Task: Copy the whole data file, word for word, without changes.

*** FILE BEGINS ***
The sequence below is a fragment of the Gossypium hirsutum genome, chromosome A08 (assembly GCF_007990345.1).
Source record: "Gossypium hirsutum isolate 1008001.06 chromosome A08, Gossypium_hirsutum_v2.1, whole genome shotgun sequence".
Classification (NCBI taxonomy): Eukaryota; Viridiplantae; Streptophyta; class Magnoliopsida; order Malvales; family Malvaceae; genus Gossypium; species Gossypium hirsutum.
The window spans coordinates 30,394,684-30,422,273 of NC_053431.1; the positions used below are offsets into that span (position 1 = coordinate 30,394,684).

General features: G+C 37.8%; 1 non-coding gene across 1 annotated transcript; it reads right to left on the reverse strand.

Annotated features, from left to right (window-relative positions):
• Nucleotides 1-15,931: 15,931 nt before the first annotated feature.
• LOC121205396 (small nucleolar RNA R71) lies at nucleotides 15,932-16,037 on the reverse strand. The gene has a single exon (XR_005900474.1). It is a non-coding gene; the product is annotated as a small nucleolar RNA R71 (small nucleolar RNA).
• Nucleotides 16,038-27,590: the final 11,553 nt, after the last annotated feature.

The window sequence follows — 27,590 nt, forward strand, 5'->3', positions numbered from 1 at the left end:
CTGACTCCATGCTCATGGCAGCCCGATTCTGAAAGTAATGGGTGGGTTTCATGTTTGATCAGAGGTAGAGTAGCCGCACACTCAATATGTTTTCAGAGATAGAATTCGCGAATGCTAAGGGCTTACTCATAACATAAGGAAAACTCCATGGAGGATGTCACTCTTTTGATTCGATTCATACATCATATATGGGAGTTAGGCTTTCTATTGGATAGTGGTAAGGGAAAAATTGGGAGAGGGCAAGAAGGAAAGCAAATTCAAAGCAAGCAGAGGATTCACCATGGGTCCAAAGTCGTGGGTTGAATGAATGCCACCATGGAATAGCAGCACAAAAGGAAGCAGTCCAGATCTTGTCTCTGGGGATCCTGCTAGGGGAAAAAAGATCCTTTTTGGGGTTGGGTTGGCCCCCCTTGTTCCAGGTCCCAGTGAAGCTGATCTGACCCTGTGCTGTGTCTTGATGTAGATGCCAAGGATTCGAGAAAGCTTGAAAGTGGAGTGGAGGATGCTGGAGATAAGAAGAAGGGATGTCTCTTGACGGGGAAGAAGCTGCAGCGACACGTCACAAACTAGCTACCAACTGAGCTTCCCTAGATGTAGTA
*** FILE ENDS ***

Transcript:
The sequence below is a fragment of the Gossypium hirsutum genome, chromosome A08 (assembly GCF_007990345.1).
Source record: "Gossypium hirsutum isolate 1008001.06 chromosome A08, Gossypium_hirsutum_v2.1, whole genome shotgun sequence".
Classification (NCBI taxonomy): Eukaryota; Viridiplantae; Streptophyta; class Magnoliopsida; order Malvales; family Malvaceae; genus Gossypium; species Gossypium hirsutum.
The window spans coordinates 30,394,684-30,422,273 of NC_053431.1; the positions used below are offsets into that span (position 1 = coordinate 30,394,684).

General features: G+C 37.8%; 1 non-coding gene across 1 annotated transcript; it reads right to left on the reverse strand.

Annotated features, from left to right (window-relative positions):
• Nucleotides 1-15,931: 15,931 nt before the first annotated feature.
• LOC121205396 (small nucleolar RNA R71) lies at nucleotides 15,932-16,037 on the reverse strand. The gene has a single exon (XR_005900474.1). It is a non-coding gene; the product is annotated as a small nucleolar RNA R71 (small nucleolar RNA).
• Nucleotides 16,038-27,590: the final 11,553 nt, after the last annotated feature.

The window sequence follows — 27,590 nt, forward strand, 5'->3', positions numbered from 1 at the left end:
CTGACTCCATGCTCATGGCAGCCCGATTCTGAAAGTAATGGGTGGGTTTCATGTTTGATCAGAGGTAGAGTAGCCGCACACTCAATATGTTTTCAGAGATAGAATTCGCGAATGCTAAGGGCTTACTCATAACATAAGGAAAACTCCATGGAGGATGTCACTCTTTTGATTCGATTCATACATCATATATGGGAGTTAGGCTTTCTATTGGATAGTGGTAAGGGAAAAATTGGGAGAGGGCAAGAAGGAAAGCAAATTCAAAGCAAGCAGAGGATTCACCATGGGTCCAAAGTCGTGGGTTGAATGAATGCCACCATGGAATAGCAGCACAAAAGGAAGCAGTCCAGATCTTGTCTCTGGGGATCCTGCTAGGGGAAAAAAGATCCTTTTTGGGGTTGGGTTGGCCCCCCTTGTTCCAGGTCCCAGTGAAGCTGATCTGACCCTGTGCTGTGTCTTGATGTAGATGCCAAGGATTCGAGAAAGCTTGAAAGTGGAGTGGAGGATGCTGGAGATAAGAAGAAGGGATGTCTCTTGACGGGGAAGAAGCTGCAGCGACACGTCACAAACTAGCTACCAACTGAGCTTCCCTAGATGTAGTA